Sanders-Brown Faculty Members Elected to National Positions for Navigating COVID-19 Pandemic

The University of Kentucky’s Sanders-Brown Center on Aging has been a leader in Alzheimer’s Disease related research for many years. The success seen at Sanders-Brown can be directly attributed to the people within the center.

“UK is fantastic at many things, but when it comes to driving the science and the search for cures for diseases like Alzheimer’s, we are second to none,” said Dr. Greg Jicha.

Thanks to that reputation it is not a surprise that two faculty members, including Dr. Jicha, have been tasked with leading national committees in the midst of a global pandemic. The committees are working in their respective areas to look at how to best navigate the impact of COVID-19 and how to minimize the negative effects on research.

Dr. Pete Nelson was elected by his peers in the research community as the chairperson of a steering committee for neuropathologists working at Alzheimer’s disease centers across the United States. The committee is helping lead and coordinate the neuropathology efforts within the centers during the COVID-19 crisis.

“The University of Kentucky Alzheimer’s Disease Center punches well above its proverbial weight class. We have a large impact on national and international efforts related to dementia research. It is an enormous privilege for me to work with such great colleagues and to help, even during the pandemic related shutdown, in the efforts to fight these horrible diseases,” said Nelson.

Due to the pandemic’s impact on large-scale research initiatives Jicha was appointed to lead two national committees. The first, in which he was elected by his peers, is the Clinical Core Steering Committee. Additionally, he was selected directly by the National Institute on Aging to serve on the National Alzheimer Coordinating Center Clinical Task Force on Clinical Measures and Diagnosis.

“This is a testament to the work that the University of Kentucky has done as a leading center in these national initiatives. I’m both honored and humbled to be given this opportunity to not only serve our nation, but most importantly every one of the millions of people in the United States suffering from cognitive decline, dementia like Alzheimer’s disease, and who are at risk for the future development of such diseases,” said Jicha.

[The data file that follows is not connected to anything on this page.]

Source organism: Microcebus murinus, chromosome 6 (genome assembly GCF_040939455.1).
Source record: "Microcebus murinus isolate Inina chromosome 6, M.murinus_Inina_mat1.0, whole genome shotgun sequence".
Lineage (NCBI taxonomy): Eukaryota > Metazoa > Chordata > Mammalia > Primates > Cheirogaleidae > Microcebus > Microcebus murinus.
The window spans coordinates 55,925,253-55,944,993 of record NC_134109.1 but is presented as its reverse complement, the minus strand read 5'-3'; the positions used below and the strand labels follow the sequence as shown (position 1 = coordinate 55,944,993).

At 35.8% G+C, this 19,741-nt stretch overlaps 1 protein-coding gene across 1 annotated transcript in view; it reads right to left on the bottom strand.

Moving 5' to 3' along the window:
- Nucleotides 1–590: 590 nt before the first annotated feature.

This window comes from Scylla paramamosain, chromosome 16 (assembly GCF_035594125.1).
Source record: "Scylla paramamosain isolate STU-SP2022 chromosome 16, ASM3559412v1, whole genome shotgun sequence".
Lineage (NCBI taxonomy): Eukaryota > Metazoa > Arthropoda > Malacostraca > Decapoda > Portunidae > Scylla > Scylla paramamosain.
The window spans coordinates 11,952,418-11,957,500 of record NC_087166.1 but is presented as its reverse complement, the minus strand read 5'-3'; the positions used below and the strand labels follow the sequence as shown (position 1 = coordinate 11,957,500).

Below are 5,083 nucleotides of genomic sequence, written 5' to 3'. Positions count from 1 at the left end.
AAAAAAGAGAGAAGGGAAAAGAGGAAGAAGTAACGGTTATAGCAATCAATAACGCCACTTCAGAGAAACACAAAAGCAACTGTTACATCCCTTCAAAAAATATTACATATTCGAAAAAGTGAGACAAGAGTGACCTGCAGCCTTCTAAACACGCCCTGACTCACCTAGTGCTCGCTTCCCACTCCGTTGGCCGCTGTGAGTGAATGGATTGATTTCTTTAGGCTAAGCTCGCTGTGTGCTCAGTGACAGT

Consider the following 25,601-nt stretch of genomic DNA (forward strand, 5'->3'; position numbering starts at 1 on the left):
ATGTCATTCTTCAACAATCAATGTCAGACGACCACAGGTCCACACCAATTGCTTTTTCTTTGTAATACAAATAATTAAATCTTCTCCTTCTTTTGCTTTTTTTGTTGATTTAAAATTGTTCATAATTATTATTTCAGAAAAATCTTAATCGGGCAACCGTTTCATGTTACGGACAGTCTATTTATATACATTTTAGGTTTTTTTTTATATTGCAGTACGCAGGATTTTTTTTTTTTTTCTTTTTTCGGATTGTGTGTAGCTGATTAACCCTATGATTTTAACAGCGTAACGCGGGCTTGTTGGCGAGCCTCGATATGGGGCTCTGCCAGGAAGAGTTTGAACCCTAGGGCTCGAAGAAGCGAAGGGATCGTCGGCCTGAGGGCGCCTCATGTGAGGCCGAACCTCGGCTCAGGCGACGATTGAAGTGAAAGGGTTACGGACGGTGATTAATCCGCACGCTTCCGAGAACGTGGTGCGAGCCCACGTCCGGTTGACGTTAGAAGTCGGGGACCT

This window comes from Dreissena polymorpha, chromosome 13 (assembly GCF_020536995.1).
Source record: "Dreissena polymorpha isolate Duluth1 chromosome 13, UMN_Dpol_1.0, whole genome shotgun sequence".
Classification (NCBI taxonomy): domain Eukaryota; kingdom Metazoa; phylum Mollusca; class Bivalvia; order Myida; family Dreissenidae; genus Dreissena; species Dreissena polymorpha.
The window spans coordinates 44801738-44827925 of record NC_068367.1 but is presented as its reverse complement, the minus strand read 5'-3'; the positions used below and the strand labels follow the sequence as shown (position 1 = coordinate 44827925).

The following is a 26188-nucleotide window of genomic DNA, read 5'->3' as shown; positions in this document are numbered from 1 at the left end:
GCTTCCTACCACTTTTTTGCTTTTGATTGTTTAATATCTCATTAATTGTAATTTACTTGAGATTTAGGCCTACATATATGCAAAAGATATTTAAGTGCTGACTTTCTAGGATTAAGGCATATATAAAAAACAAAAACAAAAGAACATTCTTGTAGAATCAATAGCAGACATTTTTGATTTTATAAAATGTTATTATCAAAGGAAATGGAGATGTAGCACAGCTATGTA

Jicha says despite the ongoing COVID-19 situation it is “imperative” for the National Alzheimer’s Project Act (NAPA) that researchers continue to collect longitudinal data. “It is critical at this time that we develop uniform strategies for effective remote monitoring of disease state in our patients and research participants. I like to remind everyone that while COVID-19 has a 4% mortality rate, Alzheimer’s and the related dementias carry a 100% mortality rate. It is clear that this effort remains a national priority.”

Jicha is having an impact on the COVID-19 response through other roles in addition to the two committees. He also serves in an executive leadership role for the major Alzheimer’s disease clinical trials consortium. He says their focus has been on minimizing disruption to active pharmaceutical clinical trials that may serve as the first disease modifying treatments and/or cures.

“We cannot let COVID-19 stop the progress we have made as we stand on the horizon of a new day, a day in which our aging population may learn to no longer fear the devastation of dementia,” explained Jicha.

There is also a global impact of Jicha’s work in navigating COVID-19. In one of his roles, he is responsible for a portion of the scientific programming for the international Alzheimer’s conference which is going virtual this year to allow for social distancing. He says he has modified that programming to address the ways to minimize the impact of the virus on research. “UK is playing a leading role on both the national and international stage battling dementia while simultaneously confronting COVID-19 directly,” said Jicha.